President's Obama announcement on Cuba is indicative of three important elements; first, while the president is handicapped by the existence of a Republican-dominated Congress, he is definitely capable of darling foreign policy initiatives. Second, the president is not so passive in the field of foreign policy as his adversaries, both in and out of the US, tend to portray him. Third, Cuba has its own good reasons to search for an historic reconciliation with the US, but there is a strong case to be made that timing, at least of the new situation, was influenced by the sense that Vladimir Putin, the one great backer of the Castro regime, is proving to be a paper tiger, an unreliable patron.
It may be speculative, probably premature, but not unlikely to visualize the shock waves felt in Damascus, where Bashar Assad may have a very good (in his case, bad) reason to feel that things can change also with regard to his ongoing civil war, and the continuing Russian support to his regime.
In fact, I take the risk of gambling that the Syrian dictator is a worried man today. The map of international relations is changing; the Russians and Iranians, his two chief backers, are getting impoverished by the day, and the US and Saudi Arabia seem to have the initiative. The dictator is engaged in a no-win situation, as he is losing strongholds, main roads, entire areas to the Sunni Opposition. Actually, his biggest loss are young Alawites, and if the figure of 120,000 dead Alawites in the last three and a half years of conflict is correct, then he is bound to end up the final loser, and with him his community and their communal allies. Time to reconsider? Time to change course? Maybe, though the dictator has proved until now that he posses both will and resilience, which may defy the views of many, including this blogger....
Today a Syrian delegation, headed by a cousin of the dictator, has arrived in Cairo in order to discuss the Syrian situation with a view to find a peaceful solution. It should come as no surprise that Egypt hosts such a delegation, as the Egyptian military is the enemy of the Muslim Brotherhood who supported the Syrian Sunni opposition, which is also supported by one Tayyip Erdoghan, the sworn enemy of the new Egyptian regime. Yet the Sunni rebels (not IS and their allies) are supported by Saudi Arabia, a close ally of General Al-Sisi. Confused? Well, welcome to the Middle East, but the most important of all that is the Saudi connection. The Saudis and the Egyptians can have a major say about Syria, and it has to include the inevitable removal of Bashar Assad -- so much for any peace plan. No one in their right mind really believes that after all that happened, Assad will stay. Israel quietly, Jordan, not so quietly, can be on board, but it should get an American green light. In fact, there already are some unverified reports that King Abdallah of Jordan was approached by the Americans with a view to start planning the final removal of Assad.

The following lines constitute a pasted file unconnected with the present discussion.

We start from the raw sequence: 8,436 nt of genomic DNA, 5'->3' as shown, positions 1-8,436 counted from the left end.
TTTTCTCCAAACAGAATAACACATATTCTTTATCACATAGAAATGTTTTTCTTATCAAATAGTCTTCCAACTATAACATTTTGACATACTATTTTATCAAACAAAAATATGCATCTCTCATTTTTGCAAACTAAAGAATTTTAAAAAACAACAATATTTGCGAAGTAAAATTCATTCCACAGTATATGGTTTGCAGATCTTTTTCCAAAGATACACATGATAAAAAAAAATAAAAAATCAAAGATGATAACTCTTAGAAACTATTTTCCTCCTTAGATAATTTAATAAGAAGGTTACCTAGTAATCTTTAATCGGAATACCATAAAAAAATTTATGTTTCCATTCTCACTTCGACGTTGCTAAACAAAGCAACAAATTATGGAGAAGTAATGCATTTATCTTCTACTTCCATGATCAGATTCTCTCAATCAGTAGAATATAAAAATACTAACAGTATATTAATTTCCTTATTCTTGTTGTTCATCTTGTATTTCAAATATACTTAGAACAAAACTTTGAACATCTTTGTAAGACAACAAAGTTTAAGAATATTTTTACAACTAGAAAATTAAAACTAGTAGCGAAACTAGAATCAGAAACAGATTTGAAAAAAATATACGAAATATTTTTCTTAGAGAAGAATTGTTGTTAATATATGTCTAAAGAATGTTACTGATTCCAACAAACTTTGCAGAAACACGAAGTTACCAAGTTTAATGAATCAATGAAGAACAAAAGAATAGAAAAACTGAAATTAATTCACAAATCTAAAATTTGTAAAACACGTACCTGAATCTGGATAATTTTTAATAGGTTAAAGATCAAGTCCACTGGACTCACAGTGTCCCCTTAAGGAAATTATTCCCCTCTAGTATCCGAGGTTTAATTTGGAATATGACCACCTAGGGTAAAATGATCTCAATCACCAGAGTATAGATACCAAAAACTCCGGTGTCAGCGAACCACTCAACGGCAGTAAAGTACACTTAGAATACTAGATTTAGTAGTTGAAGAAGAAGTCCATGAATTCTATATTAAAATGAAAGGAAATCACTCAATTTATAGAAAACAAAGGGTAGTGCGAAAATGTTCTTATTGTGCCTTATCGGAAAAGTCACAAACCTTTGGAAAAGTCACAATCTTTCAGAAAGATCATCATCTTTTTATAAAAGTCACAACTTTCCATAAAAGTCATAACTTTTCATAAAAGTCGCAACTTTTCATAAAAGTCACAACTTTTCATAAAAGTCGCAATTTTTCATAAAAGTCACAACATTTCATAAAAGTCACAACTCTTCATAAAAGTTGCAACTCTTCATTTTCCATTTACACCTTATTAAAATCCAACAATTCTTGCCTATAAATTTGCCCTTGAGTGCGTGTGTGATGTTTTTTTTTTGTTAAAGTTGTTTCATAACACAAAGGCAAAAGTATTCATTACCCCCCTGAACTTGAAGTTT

The Obama Administration makes no bones of its opposition to the Assad regime, and until recently seemed to be reserved about the ability to bring down the dictator. Moreover, the Russia factor may be given a second thought now. Is the fate of Bashar Assad really on top of Putin's list of priorities? I, for one, doubt it. Putin recently stated that the Crimea was Russia's Mount Temple, no word about the sanctity of Syria and Bashar Assad, and it was not coincidental, as Assad
is really not that important.
Now is the time, therefore, to start a new American initiative with regards to Syria, but even today, the advice should be to do it in cooperation with Russia. In the past, Putin was at the helm, and Obama seemed to be weak, and now it may be completely different. Still, Putin may not like to look TOO weak and watch passively the end of Assad. Henceforth, he could now play a positive role, and the chances are not distant at all.
Removing Assad may mean a safe refuge for him and his immediate family, possibly a pardon for alleged war crimes and immunity from prosecution in the Hague, and Russia could be ready to be the refuge country.There should be an international force stationed in large parts of Syria, designed primarily to prevent large-scale sectarian bloodshed, a force including also Russians, and permission granted to Russia to maintain its naval base in Tartus, at least for a limited period of time. Saving face is an important element of international relations, and Putin is in bad shape now, so the idea is to give him enough incentives not to act as a wounded animal.
All this is conditional on a decisive defeat of IS in Eastern Syria, something which requires an American-led international coalition ready to commit forces for a ground war. So many times the Middle East seems so ripe for a positive change, just for the hopes to crumble like a house of cards. The current juncture may prove to be one of these crossroads, but maybe not. It is worth the try.